Sufjan Stevens & Angelo De Augustine
A Beginner’s Mind
Asthmatic Kitty Records
Sufjan Stevens has never been one to shy away from gimmicky concept albums. After all, his discography includes two 50+ song albums dedicated to Christmas, a collaborative project with The National’s Bryan Dessner inspired by the Solar System, and his infamous ’Fifty States’ project, an ambitious, never-to-be-completed goal to release an album inspired by every US state.
A Beginner’s Mind, the debut full-length collaboration between Stevens and Angelo De Augustine, was inspired by movies. A different film inspires each song, from well-known classics like The Wizard of Oz, to genre staples like Night of the Living Dead, and even B-movie trash like Hellraiser III: Hell On Earth. While some songs explicitly reference a movie (guess what movie “Back to Oz” is referencing?), most songs are only loosely inspired by the films.
The album’s artwork comes courtesy of Ghanaian artist Daniel Anum Jasper. In Ghana during the late ’80s, a novel “mobile cinema” culture emerged when enterprising film fans screened Hollywood blockbusters in the backs of pick-up trucks using portable generators. To advertise the movies, artists painted alternate posters inspired only by the scant information they had about each film. Sufjan and De Augustine commissioned Jasper to paint a series of new works for “A Beginner’s Mind”. Information about the project was kept deliberately vague, resulting in a strikingly bizarre piece of album artwork.
While the artwork is bizarre, the music is familiar. De Augustine feels like the perfect pair for Stevens – in fact, their voices are at times indistinguishable. Partly due to their musical similarity, it is easy for Sufjan’s influence to dominate the album.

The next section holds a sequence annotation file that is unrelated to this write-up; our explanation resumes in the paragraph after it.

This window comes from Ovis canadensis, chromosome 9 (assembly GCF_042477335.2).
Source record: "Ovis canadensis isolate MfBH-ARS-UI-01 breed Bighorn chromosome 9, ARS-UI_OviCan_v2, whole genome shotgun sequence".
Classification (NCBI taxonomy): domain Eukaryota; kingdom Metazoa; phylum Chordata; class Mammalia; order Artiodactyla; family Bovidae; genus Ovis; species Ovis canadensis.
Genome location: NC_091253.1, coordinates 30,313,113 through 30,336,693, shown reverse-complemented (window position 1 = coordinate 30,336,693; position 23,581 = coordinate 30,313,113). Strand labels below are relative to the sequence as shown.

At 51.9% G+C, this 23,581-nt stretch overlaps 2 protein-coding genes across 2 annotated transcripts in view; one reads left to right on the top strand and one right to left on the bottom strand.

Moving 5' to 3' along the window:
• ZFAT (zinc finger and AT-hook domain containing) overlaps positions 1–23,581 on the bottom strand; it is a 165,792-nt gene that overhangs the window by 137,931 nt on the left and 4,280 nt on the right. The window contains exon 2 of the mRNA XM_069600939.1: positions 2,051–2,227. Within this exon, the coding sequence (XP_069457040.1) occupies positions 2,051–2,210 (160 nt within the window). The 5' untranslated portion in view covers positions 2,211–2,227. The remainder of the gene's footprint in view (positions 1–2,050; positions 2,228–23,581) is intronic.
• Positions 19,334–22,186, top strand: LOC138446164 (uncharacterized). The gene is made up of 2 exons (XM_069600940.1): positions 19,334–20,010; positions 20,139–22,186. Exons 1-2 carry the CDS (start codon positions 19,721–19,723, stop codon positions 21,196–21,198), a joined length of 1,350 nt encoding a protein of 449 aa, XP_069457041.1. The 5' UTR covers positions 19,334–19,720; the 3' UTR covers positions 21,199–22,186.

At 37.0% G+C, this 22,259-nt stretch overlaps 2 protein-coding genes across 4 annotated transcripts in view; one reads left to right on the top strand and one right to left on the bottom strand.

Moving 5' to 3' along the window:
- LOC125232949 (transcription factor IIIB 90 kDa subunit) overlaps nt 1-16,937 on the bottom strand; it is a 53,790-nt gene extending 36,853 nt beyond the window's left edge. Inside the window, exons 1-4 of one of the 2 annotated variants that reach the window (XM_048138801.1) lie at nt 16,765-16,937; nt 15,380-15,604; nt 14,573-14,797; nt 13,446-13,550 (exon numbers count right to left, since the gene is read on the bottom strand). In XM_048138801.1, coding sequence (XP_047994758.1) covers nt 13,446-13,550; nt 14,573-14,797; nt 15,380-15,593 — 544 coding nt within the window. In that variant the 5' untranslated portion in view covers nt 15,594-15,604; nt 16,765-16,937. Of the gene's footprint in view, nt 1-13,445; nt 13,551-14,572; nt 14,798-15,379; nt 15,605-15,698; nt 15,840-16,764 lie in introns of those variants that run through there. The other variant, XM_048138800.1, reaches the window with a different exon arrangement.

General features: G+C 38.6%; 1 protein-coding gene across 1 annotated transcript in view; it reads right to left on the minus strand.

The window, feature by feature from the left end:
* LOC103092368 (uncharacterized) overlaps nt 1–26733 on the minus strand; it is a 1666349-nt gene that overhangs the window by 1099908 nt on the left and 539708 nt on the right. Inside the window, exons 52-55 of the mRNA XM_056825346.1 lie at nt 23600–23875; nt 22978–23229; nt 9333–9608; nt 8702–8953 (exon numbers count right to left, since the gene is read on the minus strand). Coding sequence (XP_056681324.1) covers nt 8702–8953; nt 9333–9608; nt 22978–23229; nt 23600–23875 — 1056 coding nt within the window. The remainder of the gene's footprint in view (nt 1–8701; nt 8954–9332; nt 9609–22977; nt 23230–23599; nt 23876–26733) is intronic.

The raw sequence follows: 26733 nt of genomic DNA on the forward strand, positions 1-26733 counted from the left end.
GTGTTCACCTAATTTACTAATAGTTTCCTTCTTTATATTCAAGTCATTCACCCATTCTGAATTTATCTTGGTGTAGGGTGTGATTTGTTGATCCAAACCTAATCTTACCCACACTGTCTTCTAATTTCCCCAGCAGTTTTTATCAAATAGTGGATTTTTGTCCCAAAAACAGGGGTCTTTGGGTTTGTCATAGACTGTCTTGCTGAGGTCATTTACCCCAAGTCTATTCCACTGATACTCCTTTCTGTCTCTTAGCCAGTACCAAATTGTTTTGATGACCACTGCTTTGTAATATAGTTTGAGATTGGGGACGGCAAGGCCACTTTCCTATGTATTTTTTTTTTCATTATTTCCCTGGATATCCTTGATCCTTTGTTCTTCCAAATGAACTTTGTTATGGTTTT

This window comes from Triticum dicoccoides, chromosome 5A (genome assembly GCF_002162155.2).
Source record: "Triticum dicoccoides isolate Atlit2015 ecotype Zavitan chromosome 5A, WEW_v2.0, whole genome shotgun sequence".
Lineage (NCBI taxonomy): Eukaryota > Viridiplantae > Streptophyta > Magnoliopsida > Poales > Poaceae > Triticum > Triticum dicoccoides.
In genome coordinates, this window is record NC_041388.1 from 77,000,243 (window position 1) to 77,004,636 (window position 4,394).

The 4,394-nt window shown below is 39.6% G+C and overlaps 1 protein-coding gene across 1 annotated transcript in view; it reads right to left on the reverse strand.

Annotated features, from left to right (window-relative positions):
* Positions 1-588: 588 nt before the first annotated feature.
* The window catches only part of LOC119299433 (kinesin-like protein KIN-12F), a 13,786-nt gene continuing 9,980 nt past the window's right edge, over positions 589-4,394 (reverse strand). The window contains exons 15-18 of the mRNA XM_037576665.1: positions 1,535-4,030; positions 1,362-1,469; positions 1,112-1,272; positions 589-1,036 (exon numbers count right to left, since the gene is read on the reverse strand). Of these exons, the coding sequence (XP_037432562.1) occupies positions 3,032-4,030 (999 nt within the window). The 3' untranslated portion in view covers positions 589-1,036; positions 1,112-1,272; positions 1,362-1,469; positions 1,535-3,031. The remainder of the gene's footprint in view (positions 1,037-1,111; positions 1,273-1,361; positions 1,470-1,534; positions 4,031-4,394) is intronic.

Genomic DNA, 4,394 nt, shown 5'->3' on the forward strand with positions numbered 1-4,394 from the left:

Sufjan thrives in softness and this is a welcome return to quiet instrumentation. The title track perfectly captures the mood of the record. Soft high vocals, echoing piano, oscillating melodies, and airy harmonies make up much of the album’s musical palette.
At times, this sense of familiarity can be mistaken for dullness. “The Pillar of Souls” sounds like a parody of a Sufjan Stevens song. Similarly, on “You Give Death A Bad Name,” the melody gets lost in the sweeping atmospheric music for most of the song’s runtime.
As a whole, this feels like a standard Sufjan Stevens album. This is not a bad thing – Stevens is one of the most prolific composers of our time and the album is filled with excellent production and lovely instrumentation. However, because he has shown his ability to oscillate between intimacy and excess on previous albums, this one feels a bit restrained by comparison.
SPILL ALBUM REVIEW: SUFJAN STEVENS & ANGELO DE AUGUSTINE – A BEGINNER’S MIND